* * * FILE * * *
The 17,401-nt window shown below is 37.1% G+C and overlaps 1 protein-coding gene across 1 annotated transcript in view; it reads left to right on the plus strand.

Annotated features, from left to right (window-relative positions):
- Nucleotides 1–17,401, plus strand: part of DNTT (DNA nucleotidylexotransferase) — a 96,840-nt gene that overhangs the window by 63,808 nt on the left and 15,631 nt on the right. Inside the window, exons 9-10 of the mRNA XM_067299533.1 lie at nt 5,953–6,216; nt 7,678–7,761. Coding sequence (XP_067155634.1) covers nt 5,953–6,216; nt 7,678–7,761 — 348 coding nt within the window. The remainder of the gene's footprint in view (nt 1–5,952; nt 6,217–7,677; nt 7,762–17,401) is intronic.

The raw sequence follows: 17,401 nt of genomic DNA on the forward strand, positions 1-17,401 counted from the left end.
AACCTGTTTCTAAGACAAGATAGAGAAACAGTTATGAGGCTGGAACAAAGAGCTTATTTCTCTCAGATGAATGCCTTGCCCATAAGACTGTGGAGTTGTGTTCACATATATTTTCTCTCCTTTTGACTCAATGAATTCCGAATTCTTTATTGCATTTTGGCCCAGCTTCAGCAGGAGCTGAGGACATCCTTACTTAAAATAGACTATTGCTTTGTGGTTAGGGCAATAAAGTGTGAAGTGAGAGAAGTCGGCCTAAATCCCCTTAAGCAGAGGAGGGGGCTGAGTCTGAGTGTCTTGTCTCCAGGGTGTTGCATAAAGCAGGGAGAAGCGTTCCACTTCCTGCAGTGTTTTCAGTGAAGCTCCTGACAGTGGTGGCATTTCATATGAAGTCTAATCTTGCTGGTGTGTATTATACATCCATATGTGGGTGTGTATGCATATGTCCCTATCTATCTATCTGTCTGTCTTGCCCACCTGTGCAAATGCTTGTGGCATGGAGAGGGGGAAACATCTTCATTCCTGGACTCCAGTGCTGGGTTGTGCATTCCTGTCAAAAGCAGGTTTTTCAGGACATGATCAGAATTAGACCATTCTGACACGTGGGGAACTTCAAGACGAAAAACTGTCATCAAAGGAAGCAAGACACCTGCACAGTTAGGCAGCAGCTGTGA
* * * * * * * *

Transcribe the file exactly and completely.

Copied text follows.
The 17,401-nt window shown below is 37.1% G+C and overlaps 1 protein-coding gene across 1 annotated transcript in view; it reads left to right on the plus strand.

Annotated features, from left to right (window-relative positions):
- Nucleotides 1–17,401, plus strand: part of DNTT (DNA nucleotidylexotransferase) — a 96,840-nt gene that overhangs the window by 63,808 nt on the left and 15,631 nt on the right. Inside the window, exons 9-10 of the mRNA XM_067299533.1 lie at nt 5,953–6,216; nt 7,678–7,761. Coding sequence (XP_067155634.1) covers nt 5,953–6,216; nt 7,678–7,761 — 348 coding nt within the window. The remainder of the gene's footprint in view (nt 1–5,952; nt 6,217–7,677; nt 7,762–17,401) is intronic.

The raw sequence follows: 17,401 nt of genomic DNA on the forward strand, positions 1-17,401 counted from the left end.
AACCTGTTTCTAAGACAAGATAGAGAAACAGTTATGAGGCTGGAACAAAGAGCTTATTTCTCTCAGATGAATGCCTTGCCCATAAGACTGTGGAGTTGTGTTCACATATATTTTCTCTCCTTTTGACTCAATGAATTCCGAATTCTTTATTGCATTTTGGCCCAGCTTCAGCAGGAGCTGAGGACATCCTTACTTAAAATAGACTATTGCTTTGTGGTTAGGGCAATAAAGTGTGAAGTGAGAGAAGTCGGCCTAAATCCCCTTAAGCAGAGGAGGGGGCTGAGTCTGAGTGTCTTGTCTCCAGGGTGTTGCATAAAGCAGGGAGAAGCGTTCCACTTCCTGCAGTGTTTTCAGTGAAGCTCCTGACAGTGGTGGCATTTCATATGAAGTCTAATCTTGCTGGTGTGTATTATACATCCATATGTGGGTGTGTATGCATATGTCCCTATCTATCTATCTGTCTGTCTTGCCCACCTGTGCAAATGCTTGTGGCATGGAGAGGGGGAAACATCTTCATTCCTGGACTCCAGTGCTGGGTTGTGCATTCCTGTCAAAAGCAGGTTTTTCAGGACATGATCAGAATTAGACCATTCTGACACGTGGGGAACTTCAAGACGAAAAACTGTCATCAAAGGAAGCAAGACACCTGCACAGTTAGGCAGCAGCTGTGA